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Disney's Powerful Bundling Potential Should Have Competitors Worried

Stephen Lovely, The Motley Fool

Walt Disney (NYSE: DIS) hasn't released its Disney+ service yet, but it's already changing the shape of the streaming video market. Netflix (NASDAQ: NFLX) CEO Reed Hastings recently sought to reassure investors that there's room in the market for new competitors. For example, Apple will come crashing into the streaming video on demand (SVOD) market in the near future, while Amazon (NASDAQ: AMZN) is already there. And then, there's Hulu, Netflix's longtime competitor, which is actually in Disney's portfolio, too. The entertainment giant became the new majority owner when it acquired the bulk of 21st Century Fox in a blockbuster deal (another deal with AT&T is bringing Disney closer to full ownership of Hulu).

The new streaming landscape is full of giants, but giants aren't always the most efficient operations. For Disney, the Fox properties set the stage for the creation of Disney+, but it also gave the company the aforementioned stake in Hulu -- an interesting situation, given that Hulu is a de facto Disney+ competitor. Hulu also has a live TV streaming service, which offers cable networks like Disney-owned ESPN, which recently gained its own streaming service, ESPN+.

A man watching TV while sitting on a recliner and holding a remote controller

Image source: Getty Images

It's a big bundle of assets, not quite in perfect harmony, so what do you do when you own a whole bunch of different streaming services, some of which seem to compete with one another? Well, if you're Disney, you bundle them.

Disney's big bundle

Disney says it's "likely" to bring its various streaming services together, and that's no surprise as it offers consumers an option to pay for the entirety of the company's content ecosystem. Meanwhile, Apple has yet to announce any bundling options for its Apple Music or soon-to-launch SVOD services. But Amazon de facto bundles its offerings as part of its Prime membership program, which includes its SVOD service and limited access to streaming music, among other perks.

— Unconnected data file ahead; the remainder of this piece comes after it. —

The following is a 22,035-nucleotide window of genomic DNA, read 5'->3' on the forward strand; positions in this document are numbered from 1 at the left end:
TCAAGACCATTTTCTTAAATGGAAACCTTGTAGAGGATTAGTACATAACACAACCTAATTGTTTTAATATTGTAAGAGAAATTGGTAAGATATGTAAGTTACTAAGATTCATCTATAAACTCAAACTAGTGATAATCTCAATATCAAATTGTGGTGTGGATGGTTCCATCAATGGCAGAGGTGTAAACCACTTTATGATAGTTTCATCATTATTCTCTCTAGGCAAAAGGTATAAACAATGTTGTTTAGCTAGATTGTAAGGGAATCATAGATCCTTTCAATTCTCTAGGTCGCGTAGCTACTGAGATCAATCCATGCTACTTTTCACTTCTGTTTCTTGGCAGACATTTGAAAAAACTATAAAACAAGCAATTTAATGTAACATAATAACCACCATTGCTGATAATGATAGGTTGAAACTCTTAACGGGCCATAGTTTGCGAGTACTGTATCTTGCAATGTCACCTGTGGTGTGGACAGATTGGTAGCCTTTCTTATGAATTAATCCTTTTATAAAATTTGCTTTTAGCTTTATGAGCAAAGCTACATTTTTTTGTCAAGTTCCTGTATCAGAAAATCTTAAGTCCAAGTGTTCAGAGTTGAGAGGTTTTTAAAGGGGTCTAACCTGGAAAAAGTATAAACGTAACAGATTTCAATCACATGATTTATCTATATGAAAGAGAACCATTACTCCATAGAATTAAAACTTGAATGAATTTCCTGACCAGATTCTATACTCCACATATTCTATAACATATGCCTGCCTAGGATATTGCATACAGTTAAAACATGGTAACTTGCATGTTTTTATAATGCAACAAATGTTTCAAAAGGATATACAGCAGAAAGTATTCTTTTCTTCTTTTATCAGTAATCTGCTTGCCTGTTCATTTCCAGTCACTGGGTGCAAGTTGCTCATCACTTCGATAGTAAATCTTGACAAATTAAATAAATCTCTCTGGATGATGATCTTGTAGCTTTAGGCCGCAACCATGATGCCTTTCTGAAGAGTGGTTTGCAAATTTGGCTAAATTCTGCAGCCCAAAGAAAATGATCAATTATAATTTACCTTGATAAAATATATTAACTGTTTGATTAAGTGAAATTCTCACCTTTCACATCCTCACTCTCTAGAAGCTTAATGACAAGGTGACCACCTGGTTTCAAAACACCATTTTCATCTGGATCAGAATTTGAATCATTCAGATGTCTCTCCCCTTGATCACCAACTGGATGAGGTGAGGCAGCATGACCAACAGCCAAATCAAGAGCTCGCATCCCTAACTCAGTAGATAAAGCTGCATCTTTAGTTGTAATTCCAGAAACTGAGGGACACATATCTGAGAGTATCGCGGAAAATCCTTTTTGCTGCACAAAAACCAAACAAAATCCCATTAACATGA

But the size of Disney's bundle and the breadth of its offerings easily exceed those of any would-be Apple or Amazon bundle. Subscribers to all of Disney's services would get Disney+, Hulu, a multichannel live-TV service (which neither Netflix nor Amazon offers) thanks to Hulu's Live TV, plus live sports via ESPN+. On top of all of this, Hulu subscriptions currently include Spotify Premium. It's clear that Disney has many cards it can play as it considers what type of package to offer customers.

Bad news for skinny bundles

Netflix and the rest of the SVOD gang should be intimidated by that bundling potential. Disney's reach could surpass even that of Netflix, and customers looking for a simple all-in-one solution will find Disney's live and on-demand options very robust.

But if SVOD competitors should be afraid, skinny bundle competitors should be terrified. Skinny bundle profits have been weak to nonexistent for years now. Dish's Sling TV has done a decent job of building a subscriber base, but it's still tiny compared with the SVOD giants -- Sling TV had 2.4 million subscribers at the end of 2018, while Netflix had 148.9 million paying customers worldwide as of the end of March. AT&T's DirecTV Now actually saw subscriber losses in the fourth quarter of 2018, and Sony's PlayStation Vue has been rumored to be on its death bed for nearly as long as it's been around.

Disney is a huge company that doesn't need to generate any near-term profits from its Hulu services, but live TV could be an attractive part of an offering that includes Disney+. In fact, Hulu with Live TV -- which includes Hulu's on-demand service by default -- has fared pretty well, generating a respectable subscriber base of nearly two million.

On top of that, Disney controls ESPN. ESPN+ could easily become a way to deliver the ESPN cable channel to consumers directly, should Disney decide to go that route. Such a move would be devastating to skinny bundles -- sports have long been considered live TV's saving grace, and it's not an exaggeration to say that sports channels like ESPN are a central part of why skinny bundles exist at all. While this part of the equation is more speculative, Disney still holds the power to turn this fear into a reality, and it would be quite the wake-up call for many competing services.

Watch out for Disney

This is all good news for Disney, which is sitting pretty with one of the more successful skinny bundles (relatively), a growing sports streaming service, a respectable rival to Netflix, and now, a Disney+ offering with an enviable library of content. Combine all of that into a House of Mouse bundle, and you have an all-in-one streaming solution that quite simply can't be matched by any of its competitors unless they manage to join forces. The future of streaming has arrived, and it sure looks like Disney could be the biggest part of it.

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John Mackey, CEO of Whole Foods Market, an Amazon subsidiary, is a member of The Motley Fool’s board of directors. Stephen Lovely owns shares of Amazon, Apple, AT&T, and Netflix. The Motley Fool owns shares of and recommends Amazon, Apple, Netflix, and Walt Disney. The Motley Fool has the following options: long January 2020 $150 calls on Apple and short January 2020 $155 calls on Apple. The Motley Fool has a disclosure policy.